Article by Katie Skelly
Furry friends bring endless amounts of joy to your household, so whether you live in an apartment, share house, terrace or standalone home, you can be rest assured there’s a dog breed suited to your space.
Is it the right time in your life for a dog to finally join you or your family? Though exciting every step of the way, adding a pup to your family is a big responsibility that shouldn’t be taken lightly. There’s a whole lot that needs to be taken into account before you bring your new best friend home – and the type of home you live in is just one consideration.
Dr Cherlene Lee, veterinarian and owner of Sydney’s My Vet Animal Hospital, says placing an active dog in an environment that lacks stimulation can have a detrimental effect.
“The wrong environment can lead to severe anxiety in dogs and can increase a dog’s destructive tendencies. In these cases, dogs are often surrendered and are placed at risk of being euthanised,” she says.
To help you choose a dog breed that best suits your lifestyle and living situation, Dr Cherlene reveals the top three dog breeds for every type of home.
Which dog best suits your household? Picture: Getty
It may surprise you, but greyhounds do, in fact, make great apartment pups. “For such great athletes, they are known to be couch potatoes. That said, exceptions do exist, so it’s important to consider the personality of the dog,” says Cherlene.
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Another great choice for smaller flats, these guys do not shed and are typically good-natured.
These cuties are a low-shedding breed, are super intelligent and have low exercise needs.
Bedlington Terriers are ideal for apartment living. Picture: Elyssa Albert
Beagles are great for larger family homes as they’re very energetic, curious and playful.
Your new best friend is super affectionate, easy going and won’t leave too much hair littered around the place.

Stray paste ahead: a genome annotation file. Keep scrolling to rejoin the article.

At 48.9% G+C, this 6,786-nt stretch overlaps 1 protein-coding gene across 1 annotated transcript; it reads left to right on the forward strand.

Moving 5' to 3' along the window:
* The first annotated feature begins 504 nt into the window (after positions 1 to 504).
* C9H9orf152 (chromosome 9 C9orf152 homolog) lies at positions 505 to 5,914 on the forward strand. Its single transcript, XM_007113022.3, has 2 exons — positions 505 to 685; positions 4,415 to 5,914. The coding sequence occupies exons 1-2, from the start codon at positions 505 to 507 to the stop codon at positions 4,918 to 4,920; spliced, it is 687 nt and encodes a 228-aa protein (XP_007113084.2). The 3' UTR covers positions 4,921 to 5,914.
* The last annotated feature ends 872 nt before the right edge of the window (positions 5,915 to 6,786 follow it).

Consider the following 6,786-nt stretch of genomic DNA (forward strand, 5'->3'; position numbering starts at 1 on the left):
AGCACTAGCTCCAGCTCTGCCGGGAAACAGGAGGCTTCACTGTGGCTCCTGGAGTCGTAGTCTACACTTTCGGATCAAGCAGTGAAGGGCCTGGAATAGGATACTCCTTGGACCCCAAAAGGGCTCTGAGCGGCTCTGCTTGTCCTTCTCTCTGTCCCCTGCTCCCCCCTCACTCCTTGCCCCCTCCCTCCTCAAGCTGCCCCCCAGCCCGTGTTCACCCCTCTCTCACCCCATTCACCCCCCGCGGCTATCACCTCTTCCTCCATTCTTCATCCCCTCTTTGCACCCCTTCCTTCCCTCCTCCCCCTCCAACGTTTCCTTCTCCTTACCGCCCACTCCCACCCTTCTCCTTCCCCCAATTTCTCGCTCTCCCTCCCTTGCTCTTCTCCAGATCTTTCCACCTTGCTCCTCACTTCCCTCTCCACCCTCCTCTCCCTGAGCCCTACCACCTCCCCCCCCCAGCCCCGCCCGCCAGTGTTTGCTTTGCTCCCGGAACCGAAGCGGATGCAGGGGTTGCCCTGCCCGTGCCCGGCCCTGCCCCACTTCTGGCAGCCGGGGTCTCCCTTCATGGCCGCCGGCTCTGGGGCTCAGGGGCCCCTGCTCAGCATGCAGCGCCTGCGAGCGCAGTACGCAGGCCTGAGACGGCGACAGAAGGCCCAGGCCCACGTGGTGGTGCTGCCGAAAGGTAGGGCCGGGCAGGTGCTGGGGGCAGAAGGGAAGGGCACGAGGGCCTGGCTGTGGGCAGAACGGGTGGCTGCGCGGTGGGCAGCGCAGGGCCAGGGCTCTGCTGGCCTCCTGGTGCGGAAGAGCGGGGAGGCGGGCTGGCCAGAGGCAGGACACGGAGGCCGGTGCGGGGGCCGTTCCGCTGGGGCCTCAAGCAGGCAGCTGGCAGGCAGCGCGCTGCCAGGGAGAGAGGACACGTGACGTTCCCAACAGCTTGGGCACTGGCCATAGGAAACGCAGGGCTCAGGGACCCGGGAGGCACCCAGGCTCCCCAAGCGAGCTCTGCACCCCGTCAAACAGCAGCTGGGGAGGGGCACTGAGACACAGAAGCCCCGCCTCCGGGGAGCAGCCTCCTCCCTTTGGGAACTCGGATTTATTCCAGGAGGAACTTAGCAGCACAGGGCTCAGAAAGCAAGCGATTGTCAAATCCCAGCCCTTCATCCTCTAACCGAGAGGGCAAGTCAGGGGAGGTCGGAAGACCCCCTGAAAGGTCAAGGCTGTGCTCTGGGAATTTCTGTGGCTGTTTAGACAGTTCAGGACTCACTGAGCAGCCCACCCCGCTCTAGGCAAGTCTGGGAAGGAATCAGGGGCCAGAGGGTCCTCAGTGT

These caramel fluffballs are eager to please and bounce off the walls with energy. If this is the dog for you, make sure you allocate plenty of park time into your days.
Walks in the park are about to get a whole lot cuter. Picture: Jamie Street
An amazing working dog, the Australian cattle dog is highly loyal and uber intelligent. Oh, and adorable.
Another high-energy dog, border collies are eager to please and display endless loyalty to their owners.
Affectionate at all times, the caramel-coated Hungarian vizsla is high-energy and super smart.
Hungarian Vizsla’s are playful and smart. Picture: 2Photo Pots
Loves cuddles, is easy-going and thrives on human interaction. Make sure you reserve plenty of pats for your pug.
Like the pug, a Frenchie is big on cuddles and one-on-one time with its owner, but has oodles of energy to spare for walks around town.
A high-energy, intelligent and loyal pup, Alaskan Klee Kai’s have a thick black and white coat so may require a home with air conditioning or good insulation in the summer months.
French Bulldogs make great terrace pups. Picture: Brina Blum
Dr Cherlene says having a dog in a share house can be tricky. “It really depends on how many people are living together and how big the house is. If there were eight people living in a two-bedroom apartment with some people sleeping on the couch, we would not recommend a dog in this instance. However, if you are sharing a spacious place with only one or two close mates who also enjoy the company of a dog, you may consider the breeds below.”
Sweet, good-natured dogs that simply love people and interacting with humans.
Another people-oriented pup, the Papillon is friendly and intelligent.
Get your walking shoes on because this breed loves a good walking. High on energy, these guys require plenty of exercise and are very affectionate.
Looking for a share house doggo? The papillon loves people and affection. Picture: Mack Fox
“At the end of the day, it all comes down to training,” says Dr Cherlene. “Any poorly trained dog can become unfriendly and have lots of behavioural issues.”
Cherlene’s advice? “Please consider the time and effort you are willing to invest in training your new furry friend as well as your current lifestyle and living environment before bringing a pet into your life.”